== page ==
An Insider's Look At How CG Has Changed Filmmaking

CG animation has completely revolutionised the film industry. In almost every blockbuster film released these days there's an element of CG, whether the film be completely animated or a live action adventure. We recently got the chance to interview one of the producers of Despicable Me, Janet Healy, who has a long standing history of working on films that changed the way CG was used in the movie making process. It's a fascinating look into how far we've come in such a short period of time...

Giz: We should start by pointing out you've worked Visual Effects on some of the all-time greatest effects movies. Terminator 2 and Jurassic Park in particular. How long ago did you see the 'digital revolution' as something that was absolutely going to change movies forever? Janet Healy: During Terminator 2 we started to understand that with some smart engineering, plenty of time and the kind of vision that Jim Cameron provides, almost anything was possible for CG filmmaking. It was during Jurassic park that all the innovation became easier – we could move the cameras, bring organic creatures to life in close ups, plus keep all the elements within the digital sphere so they married more easily with the background plates. By the time we finished Jurassic park, we all knew that how we previously made movies had changed very quickly. It was an exciting realisation!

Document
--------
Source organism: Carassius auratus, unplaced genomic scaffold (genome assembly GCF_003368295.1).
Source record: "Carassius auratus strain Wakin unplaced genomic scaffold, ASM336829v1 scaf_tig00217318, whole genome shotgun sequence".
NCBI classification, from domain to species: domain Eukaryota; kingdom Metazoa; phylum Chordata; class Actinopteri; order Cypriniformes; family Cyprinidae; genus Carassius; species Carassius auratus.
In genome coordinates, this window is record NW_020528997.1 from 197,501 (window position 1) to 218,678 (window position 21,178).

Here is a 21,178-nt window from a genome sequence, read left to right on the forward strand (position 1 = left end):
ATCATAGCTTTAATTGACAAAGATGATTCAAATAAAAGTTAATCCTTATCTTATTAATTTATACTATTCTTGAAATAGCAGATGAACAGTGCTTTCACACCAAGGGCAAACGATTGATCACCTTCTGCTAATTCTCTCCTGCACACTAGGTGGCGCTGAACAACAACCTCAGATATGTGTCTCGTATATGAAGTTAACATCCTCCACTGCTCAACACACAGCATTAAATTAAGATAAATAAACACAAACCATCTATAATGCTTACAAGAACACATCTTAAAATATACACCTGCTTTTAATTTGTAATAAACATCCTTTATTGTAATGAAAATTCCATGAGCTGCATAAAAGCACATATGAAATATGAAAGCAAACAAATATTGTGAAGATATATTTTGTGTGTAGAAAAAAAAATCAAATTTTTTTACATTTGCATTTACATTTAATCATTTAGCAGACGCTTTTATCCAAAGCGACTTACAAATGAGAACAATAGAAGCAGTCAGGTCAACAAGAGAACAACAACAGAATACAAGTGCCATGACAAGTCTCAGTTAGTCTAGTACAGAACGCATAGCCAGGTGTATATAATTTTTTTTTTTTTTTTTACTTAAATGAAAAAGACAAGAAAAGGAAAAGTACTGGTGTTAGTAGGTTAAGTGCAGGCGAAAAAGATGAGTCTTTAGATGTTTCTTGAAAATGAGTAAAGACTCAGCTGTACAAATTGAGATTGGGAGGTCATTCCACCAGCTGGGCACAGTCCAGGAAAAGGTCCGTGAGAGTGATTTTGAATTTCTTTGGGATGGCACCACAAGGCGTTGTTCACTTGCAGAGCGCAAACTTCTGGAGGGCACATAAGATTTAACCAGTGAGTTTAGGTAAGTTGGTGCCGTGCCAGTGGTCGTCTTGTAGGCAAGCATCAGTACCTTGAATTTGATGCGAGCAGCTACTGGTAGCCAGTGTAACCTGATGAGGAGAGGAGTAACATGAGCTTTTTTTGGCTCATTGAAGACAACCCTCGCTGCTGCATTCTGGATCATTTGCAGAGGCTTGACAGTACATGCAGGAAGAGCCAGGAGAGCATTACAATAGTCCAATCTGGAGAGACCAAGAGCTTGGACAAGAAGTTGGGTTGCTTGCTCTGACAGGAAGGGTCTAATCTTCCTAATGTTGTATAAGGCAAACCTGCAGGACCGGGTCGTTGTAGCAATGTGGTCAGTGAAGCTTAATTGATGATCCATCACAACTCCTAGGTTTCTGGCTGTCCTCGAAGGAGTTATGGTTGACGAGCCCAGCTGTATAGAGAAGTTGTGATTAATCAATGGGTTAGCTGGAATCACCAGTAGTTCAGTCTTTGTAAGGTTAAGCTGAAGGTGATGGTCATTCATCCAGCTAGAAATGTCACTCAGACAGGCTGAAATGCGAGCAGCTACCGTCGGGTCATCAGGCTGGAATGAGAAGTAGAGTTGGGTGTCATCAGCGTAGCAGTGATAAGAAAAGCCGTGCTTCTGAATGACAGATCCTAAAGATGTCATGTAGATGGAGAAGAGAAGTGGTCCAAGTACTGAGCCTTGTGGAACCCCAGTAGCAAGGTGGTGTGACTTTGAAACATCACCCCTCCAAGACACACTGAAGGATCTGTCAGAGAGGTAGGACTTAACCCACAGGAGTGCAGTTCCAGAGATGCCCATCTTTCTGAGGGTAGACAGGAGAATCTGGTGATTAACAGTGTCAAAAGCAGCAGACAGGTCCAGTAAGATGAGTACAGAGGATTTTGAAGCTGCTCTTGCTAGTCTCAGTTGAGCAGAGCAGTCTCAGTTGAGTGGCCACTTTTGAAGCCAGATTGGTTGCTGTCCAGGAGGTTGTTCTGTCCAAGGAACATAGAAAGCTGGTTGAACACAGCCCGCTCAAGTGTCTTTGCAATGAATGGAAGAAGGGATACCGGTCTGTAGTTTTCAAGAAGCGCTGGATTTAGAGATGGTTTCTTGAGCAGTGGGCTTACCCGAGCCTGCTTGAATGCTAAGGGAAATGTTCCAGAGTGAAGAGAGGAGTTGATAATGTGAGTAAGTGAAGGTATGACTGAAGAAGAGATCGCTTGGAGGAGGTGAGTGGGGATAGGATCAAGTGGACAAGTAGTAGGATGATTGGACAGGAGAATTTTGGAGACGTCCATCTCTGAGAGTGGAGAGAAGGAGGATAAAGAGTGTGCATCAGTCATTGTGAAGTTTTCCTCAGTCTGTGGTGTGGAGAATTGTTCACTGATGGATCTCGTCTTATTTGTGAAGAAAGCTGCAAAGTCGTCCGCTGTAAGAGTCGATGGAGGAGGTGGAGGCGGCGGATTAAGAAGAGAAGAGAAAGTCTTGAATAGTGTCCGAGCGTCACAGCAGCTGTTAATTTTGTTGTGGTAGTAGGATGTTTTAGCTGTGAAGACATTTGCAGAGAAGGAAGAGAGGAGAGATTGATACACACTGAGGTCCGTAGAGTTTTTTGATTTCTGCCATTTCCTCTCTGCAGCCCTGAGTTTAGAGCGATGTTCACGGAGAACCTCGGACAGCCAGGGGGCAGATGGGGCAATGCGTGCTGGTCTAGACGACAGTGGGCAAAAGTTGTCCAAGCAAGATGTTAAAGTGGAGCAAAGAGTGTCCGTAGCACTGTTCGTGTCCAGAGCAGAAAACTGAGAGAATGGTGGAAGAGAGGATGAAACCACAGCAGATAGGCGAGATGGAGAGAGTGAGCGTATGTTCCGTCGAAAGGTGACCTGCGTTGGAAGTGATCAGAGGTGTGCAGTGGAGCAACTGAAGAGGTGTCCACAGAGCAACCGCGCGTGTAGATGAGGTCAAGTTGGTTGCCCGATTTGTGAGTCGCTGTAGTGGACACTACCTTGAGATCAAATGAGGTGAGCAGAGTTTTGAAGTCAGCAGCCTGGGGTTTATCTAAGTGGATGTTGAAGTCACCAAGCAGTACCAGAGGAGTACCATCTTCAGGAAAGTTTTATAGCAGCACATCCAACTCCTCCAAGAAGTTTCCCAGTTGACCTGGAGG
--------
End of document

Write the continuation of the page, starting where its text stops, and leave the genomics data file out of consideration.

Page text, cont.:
Giz: You've been there to blend CG and reality, and now with Despicable Me you're into a pure CG world. How does the process change when you leave actual footage out of the equation? JH: One of the things i love about all CG animation is the amount of flexibility and control we have. We can change any part of the image at any time and this maleability is creatively empowering. We are not bound to real world imagery since there is not the issue of matching plate elements with CG. So the amount of stylisation is not constrained; in CG we can make incredible fantasy worlds and explore imagery that has never been seen before. It’s a lot easier to manage because all CG doesn’t require a plate shoot, match moving cameras, articulated roto mattes and colour matching of CG elements to plate elements.

Giz: How has CG been streamlined as an art?

JH: For me there was a big change between Jurassic park and Casper, and that had to do with scalability, the amount of CG work that could be reliably done in any given time. Since then the costs of processors and space has decreased hugely, accessible high end CG tools have become affordable and prevalent, and the experienced work force worldwide has grown in great magnitude. Now many artists know how to do amazing work and I find I get to concentrate more on the art, the story, the animation and the look rather than building a pipeline and new technological foundations for every film.